The baseball fraternity has lost one of its shining stars. Dominic DiMaggio, known as The Little Professor in his playing days, died Friday. He was 92 years old.
Small and bespeckled, Dominic DiMaggio didn’t possess the classic appearance of a star athlete. Frail looking and underweight, he looked more at home polishing professional athlete’s spikes rather than wearing the spikes of a star ballplayer. But a star ballplayer Dominic DiMaggio was. He was one of the finest center fielders of all-time. The California native could hit for average as well as authority, he could play the field with grace and skill, and he could run with the fastest in the league. His complete package was without many rivals. But alas, he has gone unnoticed over the years – denied Hall of Fame residence – for what can only be one simple reason: his last name was DiMaggio.
Dominic DiMaggio played his entire career with the stigma of being Joe DiMaggio’s – the finest player of his time – kid brother. No matter how brilliant Dominic was on the ball diamond, his star never quite shined as bright as the illustrious star owned by The Yankee Clipper. The comparisons were natural. They both had the same last name, so naturally Dominic was expected to be just like his older brother: Joe the legend. It was a comparison that anyone would loathe to have.
But Dominic never wavered. He made it to the highest level of baseball and flourished. He teamed with Ted Williams, Bobby Doerr and Johnny Pesky to give the Red Sox an enviable offensive nucleus in 1942. The team seemed destined to unseat the Yankees as the American League’s top franchise, but then World War II was waged. The Red Sox young nucleus was broken. Williams and Pesky went to the Naval Air Force, while Dominic joined the Navy. But Dominic DiMaggio showed great character and inner strength. Denied by the military because of his poor eyesight, Mr. DiMaggio told this writer that he was forced to fight his way into the service. He said, “I wasn’t about to play the war on the ball field.”
Dominic DiMaggio wrote a letter to military administrators, pleading for his acceptance into the Navy. Admired for his patriotism, the Navy accepted The Little Professor and assigned him to shore patrol in his native California. Already a budding star at the Major League level, DiMaggio was just 26 years old and would miss the next three years keeping our shores safe from enemy invasion. Most players reach their peak at the age of 26, and Dominic was no different, but rather than enjoy his finest seasons on the ball diamond, Dominic played out his greatest years in the Navy.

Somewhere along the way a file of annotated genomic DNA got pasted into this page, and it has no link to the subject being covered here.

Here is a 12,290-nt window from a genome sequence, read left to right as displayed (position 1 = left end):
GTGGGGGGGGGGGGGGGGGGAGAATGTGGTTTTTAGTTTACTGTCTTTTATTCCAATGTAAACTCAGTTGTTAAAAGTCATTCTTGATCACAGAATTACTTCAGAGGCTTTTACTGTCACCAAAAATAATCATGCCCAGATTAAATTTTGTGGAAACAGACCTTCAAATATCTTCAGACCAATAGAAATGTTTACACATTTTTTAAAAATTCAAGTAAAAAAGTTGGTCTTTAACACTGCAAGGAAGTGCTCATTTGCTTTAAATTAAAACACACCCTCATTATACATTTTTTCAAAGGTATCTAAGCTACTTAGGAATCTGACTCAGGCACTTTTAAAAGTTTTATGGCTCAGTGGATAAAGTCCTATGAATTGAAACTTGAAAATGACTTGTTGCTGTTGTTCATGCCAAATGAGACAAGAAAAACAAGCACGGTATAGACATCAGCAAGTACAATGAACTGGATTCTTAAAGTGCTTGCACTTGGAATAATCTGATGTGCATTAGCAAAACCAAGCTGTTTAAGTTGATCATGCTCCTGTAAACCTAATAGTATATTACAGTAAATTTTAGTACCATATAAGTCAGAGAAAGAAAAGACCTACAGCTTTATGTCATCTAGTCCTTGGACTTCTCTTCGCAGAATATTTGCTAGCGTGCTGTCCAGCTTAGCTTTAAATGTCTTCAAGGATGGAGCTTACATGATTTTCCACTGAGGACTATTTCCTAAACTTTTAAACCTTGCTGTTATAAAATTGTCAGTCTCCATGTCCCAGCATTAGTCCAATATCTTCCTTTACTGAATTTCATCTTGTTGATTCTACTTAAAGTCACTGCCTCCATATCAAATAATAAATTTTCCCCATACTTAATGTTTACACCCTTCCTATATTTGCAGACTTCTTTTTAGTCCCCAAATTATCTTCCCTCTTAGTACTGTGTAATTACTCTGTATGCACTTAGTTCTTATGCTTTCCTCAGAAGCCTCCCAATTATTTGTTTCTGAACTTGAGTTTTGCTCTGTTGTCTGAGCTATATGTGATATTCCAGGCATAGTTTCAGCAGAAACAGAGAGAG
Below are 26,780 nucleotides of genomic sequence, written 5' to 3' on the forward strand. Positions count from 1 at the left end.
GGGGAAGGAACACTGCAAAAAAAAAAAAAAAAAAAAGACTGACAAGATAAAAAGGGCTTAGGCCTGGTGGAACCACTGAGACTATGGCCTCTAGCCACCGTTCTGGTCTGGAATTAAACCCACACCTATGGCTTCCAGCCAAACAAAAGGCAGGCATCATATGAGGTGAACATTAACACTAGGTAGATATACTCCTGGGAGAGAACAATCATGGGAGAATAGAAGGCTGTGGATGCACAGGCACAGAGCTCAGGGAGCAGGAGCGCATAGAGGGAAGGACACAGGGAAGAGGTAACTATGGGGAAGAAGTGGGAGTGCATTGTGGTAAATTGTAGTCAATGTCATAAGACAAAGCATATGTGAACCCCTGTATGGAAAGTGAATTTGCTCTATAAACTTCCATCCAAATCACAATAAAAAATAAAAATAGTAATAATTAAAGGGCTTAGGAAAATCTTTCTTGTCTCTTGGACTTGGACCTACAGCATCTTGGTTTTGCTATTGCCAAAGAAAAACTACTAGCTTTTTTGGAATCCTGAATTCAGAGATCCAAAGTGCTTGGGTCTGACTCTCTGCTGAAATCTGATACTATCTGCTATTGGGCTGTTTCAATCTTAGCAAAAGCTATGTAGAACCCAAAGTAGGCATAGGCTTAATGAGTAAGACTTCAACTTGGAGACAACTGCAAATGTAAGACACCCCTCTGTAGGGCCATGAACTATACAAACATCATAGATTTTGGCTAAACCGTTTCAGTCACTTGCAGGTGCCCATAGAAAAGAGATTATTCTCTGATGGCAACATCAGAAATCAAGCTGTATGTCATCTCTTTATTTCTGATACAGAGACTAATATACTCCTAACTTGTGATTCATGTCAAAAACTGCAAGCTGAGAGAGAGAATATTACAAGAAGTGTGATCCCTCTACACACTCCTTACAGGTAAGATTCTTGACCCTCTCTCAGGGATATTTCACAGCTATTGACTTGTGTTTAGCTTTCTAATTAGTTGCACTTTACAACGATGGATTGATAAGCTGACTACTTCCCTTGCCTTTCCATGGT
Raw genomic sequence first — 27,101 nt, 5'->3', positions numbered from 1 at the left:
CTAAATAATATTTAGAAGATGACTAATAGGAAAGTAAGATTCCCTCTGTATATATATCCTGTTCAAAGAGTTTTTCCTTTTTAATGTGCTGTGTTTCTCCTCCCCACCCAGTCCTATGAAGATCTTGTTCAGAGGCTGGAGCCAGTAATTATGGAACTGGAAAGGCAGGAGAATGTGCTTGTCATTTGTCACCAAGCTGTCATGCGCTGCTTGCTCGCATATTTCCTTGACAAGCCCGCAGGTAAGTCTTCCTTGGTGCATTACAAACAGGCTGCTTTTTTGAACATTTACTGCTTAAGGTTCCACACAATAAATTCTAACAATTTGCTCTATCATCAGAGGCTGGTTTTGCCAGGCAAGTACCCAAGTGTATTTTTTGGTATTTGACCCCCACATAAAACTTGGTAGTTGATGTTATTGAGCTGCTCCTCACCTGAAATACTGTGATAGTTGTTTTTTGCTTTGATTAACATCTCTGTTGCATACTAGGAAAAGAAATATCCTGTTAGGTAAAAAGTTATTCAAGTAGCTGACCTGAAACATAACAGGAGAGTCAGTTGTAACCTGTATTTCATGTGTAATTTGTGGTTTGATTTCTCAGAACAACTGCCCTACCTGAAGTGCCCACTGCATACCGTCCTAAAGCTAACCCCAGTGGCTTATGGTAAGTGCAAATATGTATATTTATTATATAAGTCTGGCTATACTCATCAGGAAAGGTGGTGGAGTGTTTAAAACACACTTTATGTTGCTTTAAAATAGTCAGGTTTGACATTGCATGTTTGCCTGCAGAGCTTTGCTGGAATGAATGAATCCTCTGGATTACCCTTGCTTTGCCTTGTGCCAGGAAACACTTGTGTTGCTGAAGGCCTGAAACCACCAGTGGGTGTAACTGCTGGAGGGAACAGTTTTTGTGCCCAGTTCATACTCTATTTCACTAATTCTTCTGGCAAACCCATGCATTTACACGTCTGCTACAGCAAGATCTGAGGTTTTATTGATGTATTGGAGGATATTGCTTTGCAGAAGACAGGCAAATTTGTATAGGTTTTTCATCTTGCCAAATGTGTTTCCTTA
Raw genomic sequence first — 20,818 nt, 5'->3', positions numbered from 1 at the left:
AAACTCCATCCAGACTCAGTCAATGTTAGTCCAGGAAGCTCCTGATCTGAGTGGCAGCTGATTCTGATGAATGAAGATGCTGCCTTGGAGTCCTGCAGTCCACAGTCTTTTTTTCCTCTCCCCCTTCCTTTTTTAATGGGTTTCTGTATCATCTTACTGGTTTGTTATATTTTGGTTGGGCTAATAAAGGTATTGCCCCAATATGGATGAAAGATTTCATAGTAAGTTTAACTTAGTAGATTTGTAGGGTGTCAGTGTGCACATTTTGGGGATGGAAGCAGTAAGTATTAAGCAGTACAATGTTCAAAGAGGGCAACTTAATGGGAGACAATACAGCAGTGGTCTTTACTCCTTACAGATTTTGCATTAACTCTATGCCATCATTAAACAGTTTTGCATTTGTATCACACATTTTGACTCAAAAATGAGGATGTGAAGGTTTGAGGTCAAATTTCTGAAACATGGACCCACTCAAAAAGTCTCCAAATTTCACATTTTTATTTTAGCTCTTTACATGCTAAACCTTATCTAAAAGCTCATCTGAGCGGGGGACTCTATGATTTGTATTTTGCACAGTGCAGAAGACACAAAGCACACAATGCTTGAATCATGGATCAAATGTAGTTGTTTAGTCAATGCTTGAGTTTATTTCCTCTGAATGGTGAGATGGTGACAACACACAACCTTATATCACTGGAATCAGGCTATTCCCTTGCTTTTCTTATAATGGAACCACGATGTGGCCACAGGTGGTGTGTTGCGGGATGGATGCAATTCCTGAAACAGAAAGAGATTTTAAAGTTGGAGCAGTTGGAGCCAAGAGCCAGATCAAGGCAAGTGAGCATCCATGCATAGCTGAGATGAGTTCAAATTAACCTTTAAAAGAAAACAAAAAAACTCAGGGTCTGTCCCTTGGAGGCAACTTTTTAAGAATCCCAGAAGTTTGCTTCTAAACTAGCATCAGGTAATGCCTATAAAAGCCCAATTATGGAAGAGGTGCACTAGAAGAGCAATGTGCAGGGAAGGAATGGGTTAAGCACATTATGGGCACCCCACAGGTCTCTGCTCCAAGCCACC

Dominic DiMaggio returned to the Red Sox in 1946 and promptly led them to an American League pennant. He was 29 years old and missed three years to military service, but his skills remained intact and he gave Boston all he had. The Red Sox lost the World Series to the Cardinals and that would prove to be Dominic’s only Fall Classic appearance. Although the Red Sox never again played on the grandest of all stages, Dominic still produced for the BoSox. He once led the league in triples and stolen bases and was atop the leader board in runs scored twice.
I had the great fortune of speaking with Dominic DiMaggio over a year ago, compiling research for a project. The week prior, I had interviewed former Washington Senator Hillis Layne by telephone – my first ever telephone interview – and was thus filled with anxiety. Having one telephone interview under my belt, the next interview I had lined up was with Dominic DiMaggio. When I dialed his number, my fingers trembled in anticipation. On the other end of the line waited a baseball legend: one of the game’s finest. Greatness tends to get to a person’s head and change their mindset. A tendency to see others as inferior is commonplace, but such wasn’t the case with Mr. DiMaggio. He had just returned home from a game of bridge with friends and we spoke for some minutes about his time in the military: of which he was extremely proud. He told me about his fight to get in the Navy and his work as a shore patrolman in his native California. I was marvelled at the class the man exuded, but even more marvelled at his generosity. Here I was, a writer just embarking on a career, and Dominic DiMaggio, a true baseball legend, offered me his time. Before hanging up, I thanked Mr. DiMaggio for his time and told him my hope that someday he’ll make his way to the Hall of Fame. Even if Dominic DiMaggio never makes the baseball Hall of Fame, he is in my Hall of Fame. The Hall of Fame was made with greatness in mind: great ballplayers and great men. Dominic DiMaggio was both.